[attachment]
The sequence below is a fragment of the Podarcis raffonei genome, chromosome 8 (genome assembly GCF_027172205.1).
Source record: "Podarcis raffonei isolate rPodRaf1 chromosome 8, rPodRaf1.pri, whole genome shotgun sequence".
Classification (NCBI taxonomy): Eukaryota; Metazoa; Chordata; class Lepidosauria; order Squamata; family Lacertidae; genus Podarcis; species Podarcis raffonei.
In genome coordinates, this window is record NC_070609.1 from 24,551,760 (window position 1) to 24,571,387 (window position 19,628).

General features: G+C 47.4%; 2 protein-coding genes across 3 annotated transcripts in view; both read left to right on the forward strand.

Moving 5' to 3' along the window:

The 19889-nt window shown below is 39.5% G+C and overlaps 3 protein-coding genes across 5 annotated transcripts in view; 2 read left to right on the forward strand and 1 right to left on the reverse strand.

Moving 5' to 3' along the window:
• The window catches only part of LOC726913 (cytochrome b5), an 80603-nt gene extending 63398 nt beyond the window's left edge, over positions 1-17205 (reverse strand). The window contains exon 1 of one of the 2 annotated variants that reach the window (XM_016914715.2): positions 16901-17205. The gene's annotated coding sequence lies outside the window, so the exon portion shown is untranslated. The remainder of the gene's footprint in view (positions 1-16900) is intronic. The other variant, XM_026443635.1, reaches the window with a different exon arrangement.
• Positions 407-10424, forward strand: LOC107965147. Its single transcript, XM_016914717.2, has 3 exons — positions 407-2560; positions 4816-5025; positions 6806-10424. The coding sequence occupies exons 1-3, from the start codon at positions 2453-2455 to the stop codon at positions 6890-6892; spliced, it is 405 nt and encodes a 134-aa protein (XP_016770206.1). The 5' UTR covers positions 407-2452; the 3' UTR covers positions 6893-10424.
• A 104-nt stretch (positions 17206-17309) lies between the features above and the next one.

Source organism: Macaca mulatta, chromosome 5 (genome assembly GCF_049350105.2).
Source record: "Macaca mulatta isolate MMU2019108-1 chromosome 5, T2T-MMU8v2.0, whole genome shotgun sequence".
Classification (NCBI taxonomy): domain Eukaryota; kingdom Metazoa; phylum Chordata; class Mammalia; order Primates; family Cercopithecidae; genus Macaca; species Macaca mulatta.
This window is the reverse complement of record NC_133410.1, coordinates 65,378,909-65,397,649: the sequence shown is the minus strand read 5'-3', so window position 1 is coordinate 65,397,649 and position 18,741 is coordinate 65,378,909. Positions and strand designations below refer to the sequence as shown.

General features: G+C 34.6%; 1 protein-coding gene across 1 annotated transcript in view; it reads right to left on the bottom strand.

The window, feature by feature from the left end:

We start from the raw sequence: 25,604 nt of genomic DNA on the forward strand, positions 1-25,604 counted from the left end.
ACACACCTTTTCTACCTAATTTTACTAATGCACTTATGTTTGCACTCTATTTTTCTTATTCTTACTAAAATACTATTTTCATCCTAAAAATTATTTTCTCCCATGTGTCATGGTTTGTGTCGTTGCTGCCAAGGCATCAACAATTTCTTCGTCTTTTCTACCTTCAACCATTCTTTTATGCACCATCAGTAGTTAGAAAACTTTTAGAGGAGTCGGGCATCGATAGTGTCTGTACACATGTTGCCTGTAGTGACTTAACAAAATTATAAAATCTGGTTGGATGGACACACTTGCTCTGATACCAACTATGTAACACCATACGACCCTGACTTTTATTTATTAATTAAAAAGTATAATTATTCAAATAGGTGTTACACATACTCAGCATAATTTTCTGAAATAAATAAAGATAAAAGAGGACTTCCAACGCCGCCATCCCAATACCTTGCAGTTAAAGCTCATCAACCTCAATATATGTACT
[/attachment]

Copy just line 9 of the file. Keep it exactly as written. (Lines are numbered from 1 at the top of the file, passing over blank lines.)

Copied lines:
• The window catches only part of LOC726913 (cytochrome b5), an 80603-nt gene extending 63398 nt beyond the window's left edge, over positions 1-17205 (reverse strand). The window contains exon 1 of one of the 2 annotated variants that reach the window (XM_016914715.2): positions 16901-17205. The gene's annotated coding sequence lies outside the window, so the exon portion shown is untranslated. The remainder of the gene's footprint in view (positions 1-16900) is intronic. The other variant, XM_026443635.1, reaches the window with a different exon arrangement.